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Documents are a hot-button issue for transgender activists, who represent men and women who wish to live as the other sex.

Groups such as as the D.C.-based National Center for Transgender Equality want people to be able to change the sex marked on their birth certificates, drivers’ licenses and passports — even if they have not undergone the difficult, expensive and mostly irreversible sex-change surgery.

The legal ability to change all identification documents — including birth certificates — likely would cause additional cases of sex-related deception.

That’s because sex-change surgery can be very credible, especially if it is undergone by young males before puberty.

Aided by hormone injections, transsexual males can gain female-like sexual organs, minimize their facial hair, and even gain weight around the buttocks rather than the belly, as men can.

Women who undergo the process can gain male-like organs, as well as weight around the belly and male-pattern baldness once they age.

Many feminist groups and gay-advocacy groups, such as the D.C.-based Human Rights Campaign, support the creation of novel rights for people who wish to live as the other sex. They want people to be allowed edit their birth certificates and have to easy access to so-called “gender-neutral” bathrooms or university dorms.

Those would-be rights are shared by some gay and feminist groups because they tend to minimize the recognition of gender differences in culture and law. For example, many employers require their employees to buy and wear clothes that match customers’ expectations for attractiveness.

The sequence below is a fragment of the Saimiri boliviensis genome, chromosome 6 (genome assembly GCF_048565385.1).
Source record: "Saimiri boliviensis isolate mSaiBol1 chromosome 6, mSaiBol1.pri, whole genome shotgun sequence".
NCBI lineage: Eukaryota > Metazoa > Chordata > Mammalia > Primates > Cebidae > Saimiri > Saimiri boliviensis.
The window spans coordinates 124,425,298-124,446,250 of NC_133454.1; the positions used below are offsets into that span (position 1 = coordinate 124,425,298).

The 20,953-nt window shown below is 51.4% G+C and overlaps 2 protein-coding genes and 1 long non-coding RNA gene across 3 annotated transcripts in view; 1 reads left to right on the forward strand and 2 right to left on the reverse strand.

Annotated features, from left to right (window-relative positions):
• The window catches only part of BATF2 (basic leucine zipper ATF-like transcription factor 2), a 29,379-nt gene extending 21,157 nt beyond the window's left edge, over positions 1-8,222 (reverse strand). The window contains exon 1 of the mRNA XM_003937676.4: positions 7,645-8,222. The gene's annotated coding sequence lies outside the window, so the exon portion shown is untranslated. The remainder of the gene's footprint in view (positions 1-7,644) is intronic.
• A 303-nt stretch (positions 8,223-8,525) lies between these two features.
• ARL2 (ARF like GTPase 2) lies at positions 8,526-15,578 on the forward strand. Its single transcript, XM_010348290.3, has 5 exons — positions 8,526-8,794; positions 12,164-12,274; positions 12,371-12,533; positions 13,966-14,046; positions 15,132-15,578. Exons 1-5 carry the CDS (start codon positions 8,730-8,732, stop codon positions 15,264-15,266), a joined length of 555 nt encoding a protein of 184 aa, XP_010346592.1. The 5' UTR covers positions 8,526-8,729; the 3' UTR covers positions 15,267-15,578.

The activists’ gender-erasing goal complements their other demands that society applaud single-sex relationships, and remove legal or cultural practices that curb professional women’s workplace advances.

Social conservatives say they oppose this sex-erasing agenda because it greatly hinders the ability of parents, schools and civil-society groups to tailor kids’ and adults’ activities — in education, play and sports — to complement the normal, genetically-ingrained preferences of normal males and females.

However, laws and cultural practices that complement the vast majority of Americans leave the extremely small percentage of transgender people in the population — roughly 0.2 percent — facing a lifetime of scorn, legal hurdles and workplace obstacles, say transgender activists.

Gays and lesbians are far more numerous that transgender people, and comprise roughly four percent of the population.

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